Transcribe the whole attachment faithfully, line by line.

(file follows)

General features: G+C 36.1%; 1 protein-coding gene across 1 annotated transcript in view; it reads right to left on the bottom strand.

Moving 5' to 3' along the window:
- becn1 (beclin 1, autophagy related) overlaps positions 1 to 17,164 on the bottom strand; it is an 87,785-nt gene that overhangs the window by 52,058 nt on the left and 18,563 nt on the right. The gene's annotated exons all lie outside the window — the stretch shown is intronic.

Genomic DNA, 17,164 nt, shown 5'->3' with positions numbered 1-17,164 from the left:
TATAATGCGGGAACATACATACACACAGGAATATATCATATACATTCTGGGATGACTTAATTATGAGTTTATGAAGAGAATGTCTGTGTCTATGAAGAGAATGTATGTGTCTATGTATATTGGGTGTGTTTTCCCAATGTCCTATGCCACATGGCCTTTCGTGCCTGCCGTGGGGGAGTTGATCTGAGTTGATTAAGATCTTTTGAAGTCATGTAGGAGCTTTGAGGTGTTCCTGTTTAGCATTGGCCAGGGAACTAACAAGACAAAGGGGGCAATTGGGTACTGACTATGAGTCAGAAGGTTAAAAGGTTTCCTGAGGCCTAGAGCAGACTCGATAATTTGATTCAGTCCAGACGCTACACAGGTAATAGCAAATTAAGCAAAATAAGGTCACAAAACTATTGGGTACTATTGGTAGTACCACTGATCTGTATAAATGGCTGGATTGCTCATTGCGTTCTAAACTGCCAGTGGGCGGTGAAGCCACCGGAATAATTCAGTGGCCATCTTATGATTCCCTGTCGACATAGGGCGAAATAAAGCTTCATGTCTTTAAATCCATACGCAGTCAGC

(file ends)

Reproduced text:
General features: G+C 36.1%; 1 protein-coding gene across 1 annotated transcript in view; it reads right to left on the bottom strand.

Moving 5' to 3' along the window:
- becn1 (beclin 1, autophagy related) overlaps positions 1 to 17,164 on the bottom strand; it is an 87,785-nt gene that overhangs the window by 52,058 nt on the left and 18,563 nt on the right. The gene's annotated exons all lie outside the window — the stretch shown is intronic.

Genomic DNA, 17,164 nt, shown 5'->3' with positions numbered 1-17,164 from the left:
TATAATGCGGGAACATACATACACACAGGAATATATCATATACATTCTGGGATGACTTAATTATGAGTTTATGAAGAGAATGTCTGTGTCTATGAAGAGAATGTATGTGTCTATGTATATTGGGTGTGTTTTCCCAATGTCCTATGCCACATGGCCTTTCGTGCCTGCCGTGGGGGAGTTGATCTGAGTTGATTAAGATCTTTTGAAGTCATGTAGGAGCTTTGAGGTGTTCCTGTTTAGCATTGGCCAGGGAACTAACAAGACAAAGGGGGCAATTGGGTACTGACTATGAGTCAGAAGGTTAAAAGGTTTCCTGAGGCCTAGAGCAGACTCGATAATTTGATTCAGTCCAGACGCTACACAGGTAATAGCAAATTAAGCAAAATAAGGTCACAAAACTATTGGGTACTATTGGTAGTACCACTGATCTGTATAAATGGCTGGATTGCTCATTGCGTTCTAAACTGCCAGTGGGCGGTGAAGCCACCGGAATAATTCAGTGGCCATCTTATGATTCCCTGTCGACATAGGGCGAAATAAAGCTTCATGTCTTTAAATCCATACGCAGTCAGC